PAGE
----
How can an MP even think of excusing child abuse? Have we learned nothing?
Sonia Sodha/The Guardian:
ABritish horror story” is the subtitle of Netflix’s two-part documentary on Jimmy Savile, released a couple of weeks ago. And what a horror story it is, recounting how Savile, one of Britain’s most notorious sex offenders, used his BBC stardom and NHS fundraising to abuse children as young as eight over the course of four decades.
As appalling as the crimes themselves is the number of adults who paid little heed to the rumours of paedophilia that swirled around Savile, and the institutions, from the BBC to the NHS to local councils, that failed to act. At Stoke Mandeville hospital, nurses said they would tell children to pretend they were asleep as Savile roamed the wards looking for victims. Savile even made a habit of alluding to his crimes in public. This is the story of every child sexual abuse scandal that has afflicted this country and there are so many that the independent inquiry into child sexual abuse has been running for seven years and counting. It is never just a tale of the sick people who abuse children, but of those around them who enable them, and the institutions that turn a blind eye. From the church, to football clubs, to residential schools, to the care system, to the heart of Westminster, sex offenders have been able to harm children with impunity because other people choose not to look too hard, or to defend them in the face of damning evidence.
This is hardly a relic of history. Today, we have safeguarding laws and policies designed to protect children that simply didn’t exist a few decades ago. Yet none of it is failsafe: they rely on adults in authority being willing to enforce them. The latest reminder of this came just last week, when the Conservative MP Crispin Blunt made a public statement defending his fellow parliamentarian Imran Ahmad Khan after he was convicted of child sexual assault.
A jury found that Khan had plied a 15-year-old boy with gin, took him upstairs to watch pornography and groped him in a bunk bed, leaving him “inconsolable” and “shaking”. Another person alleged that Khan assaulted them as a young man. Khan has now resigned as an MP.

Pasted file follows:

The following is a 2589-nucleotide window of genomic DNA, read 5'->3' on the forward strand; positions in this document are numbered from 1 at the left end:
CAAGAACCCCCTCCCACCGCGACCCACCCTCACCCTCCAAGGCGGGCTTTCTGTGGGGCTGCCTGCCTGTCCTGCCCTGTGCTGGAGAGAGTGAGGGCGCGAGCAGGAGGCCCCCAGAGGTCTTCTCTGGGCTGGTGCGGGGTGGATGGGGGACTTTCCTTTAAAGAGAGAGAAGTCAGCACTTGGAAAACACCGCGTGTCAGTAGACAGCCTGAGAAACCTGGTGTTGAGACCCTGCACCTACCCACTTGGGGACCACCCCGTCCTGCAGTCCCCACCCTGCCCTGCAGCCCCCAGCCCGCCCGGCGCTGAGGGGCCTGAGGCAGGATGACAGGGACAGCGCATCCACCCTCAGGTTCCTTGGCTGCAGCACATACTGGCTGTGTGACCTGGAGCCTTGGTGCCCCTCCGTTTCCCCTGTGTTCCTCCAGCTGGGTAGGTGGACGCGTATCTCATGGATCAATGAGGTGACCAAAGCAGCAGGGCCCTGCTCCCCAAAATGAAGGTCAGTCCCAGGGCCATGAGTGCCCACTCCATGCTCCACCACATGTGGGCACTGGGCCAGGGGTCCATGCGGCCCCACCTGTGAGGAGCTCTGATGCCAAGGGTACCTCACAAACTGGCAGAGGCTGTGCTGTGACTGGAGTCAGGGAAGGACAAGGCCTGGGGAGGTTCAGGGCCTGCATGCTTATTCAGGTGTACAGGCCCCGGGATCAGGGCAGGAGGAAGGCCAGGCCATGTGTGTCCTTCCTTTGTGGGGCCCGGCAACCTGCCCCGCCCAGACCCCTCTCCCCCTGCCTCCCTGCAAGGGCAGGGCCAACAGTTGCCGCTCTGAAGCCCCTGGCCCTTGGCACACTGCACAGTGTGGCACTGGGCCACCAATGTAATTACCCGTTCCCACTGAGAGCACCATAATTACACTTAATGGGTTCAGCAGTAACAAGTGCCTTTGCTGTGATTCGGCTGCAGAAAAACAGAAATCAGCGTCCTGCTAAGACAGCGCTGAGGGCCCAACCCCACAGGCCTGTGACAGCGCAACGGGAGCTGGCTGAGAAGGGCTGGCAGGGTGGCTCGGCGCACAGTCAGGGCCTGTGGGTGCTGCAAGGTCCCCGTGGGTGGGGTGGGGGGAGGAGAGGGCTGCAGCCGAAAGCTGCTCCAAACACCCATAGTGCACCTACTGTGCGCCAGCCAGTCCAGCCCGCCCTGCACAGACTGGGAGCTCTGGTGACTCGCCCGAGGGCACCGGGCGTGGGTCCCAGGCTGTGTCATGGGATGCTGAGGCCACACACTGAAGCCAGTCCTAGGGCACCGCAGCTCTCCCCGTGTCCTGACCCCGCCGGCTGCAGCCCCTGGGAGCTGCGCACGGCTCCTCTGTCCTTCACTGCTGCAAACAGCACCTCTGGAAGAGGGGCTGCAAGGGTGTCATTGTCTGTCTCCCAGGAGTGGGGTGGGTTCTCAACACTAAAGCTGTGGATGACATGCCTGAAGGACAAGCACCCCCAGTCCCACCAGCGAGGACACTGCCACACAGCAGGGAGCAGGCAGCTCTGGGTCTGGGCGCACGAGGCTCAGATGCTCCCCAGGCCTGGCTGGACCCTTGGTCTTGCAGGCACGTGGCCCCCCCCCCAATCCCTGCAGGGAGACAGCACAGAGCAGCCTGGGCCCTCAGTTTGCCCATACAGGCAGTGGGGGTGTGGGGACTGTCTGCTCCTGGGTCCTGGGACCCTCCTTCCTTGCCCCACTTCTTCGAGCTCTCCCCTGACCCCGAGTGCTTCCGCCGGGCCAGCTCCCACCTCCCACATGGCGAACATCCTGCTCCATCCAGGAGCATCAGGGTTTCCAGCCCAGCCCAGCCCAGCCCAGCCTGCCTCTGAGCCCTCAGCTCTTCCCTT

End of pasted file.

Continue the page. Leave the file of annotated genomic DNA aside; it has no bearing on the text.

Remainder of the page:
No matter to Blunt, who released a statement saying that he was “distraught at the dreadful miscarriage of justice”, calling Khan’s conviction an “international scandal” that relied on “lazy tropes about LGBT+ people”, with implications for “millions of LGBT+ Muslims around the world”. (Blunt claimed to have sat in on some of the trial, but reporters say he was not there to hear the victim or his family give evidence.) He told his Conservative association that the crime of which Khan had been convicted was “minor on any scale”. Blunt has now retracted his statement, offered a mealy-mouthed apology and resigned as chair from the all-party parliamentary group on global LGBT rights.
Blunt’s behaviour is corrosive to preventing child sexual abuse. One of the many reasons it is so hard for children to disclose their abuse is that set against the denials of the powerful men who abuse them – whether their power derives from family structures, a position of authority or celebrity status – they think they will never be believed. One journalist reveals in the documentary that a woman abused by Savile as a 13-year-old asked him: “Who’d take our word against the word of someone so famous and establishment he’s even close friends with the royals?” How right she was: the story didn’t run and after the BBC pulled an investigation into Savile a few weeks after his death, he was feted for months. What message does Blunt’s public statement send to the young man Khan has been convicted of assaulting and to other children being abused across the country?
By implying that Khan’s conviction is unsafe because it was powered by “lazy tropes”, Blunt is echoing the cloak of untouchability that the men who abuse children so often try to construct around themselves. It is of course true that false claims of paedophilia have been – and still are – deployed as homophobic slurs against gay men. And that convictions of Muslim men of Asian origin of grooming and sexually abusing young girls in towns such as Rotherham and Rochdale, which show only that men of all colours and faiths are capable of raping children, have wrongly been used to imply that Muslim or Asian men are more likely to abuse children.
But it is also true that some child sexual abuse offenders trade off these forms of bigotry as a cover for their crimes. White or black, gay or straight, rich or poor: abusers come in all shapes and sizes. The only thing they have in common is that they are almost always male. And they often excel at dismissing any allegations that surface against them – Savile referred to “weirdo letters”. Sometimes, they hide behind institutions that lend them a veneer of morality – church or charity. Sometimes, they say that people are out to get them because of their skin colour or their sexuality. Either way, the implicit warning is: to mess with us is to mess with the greater good.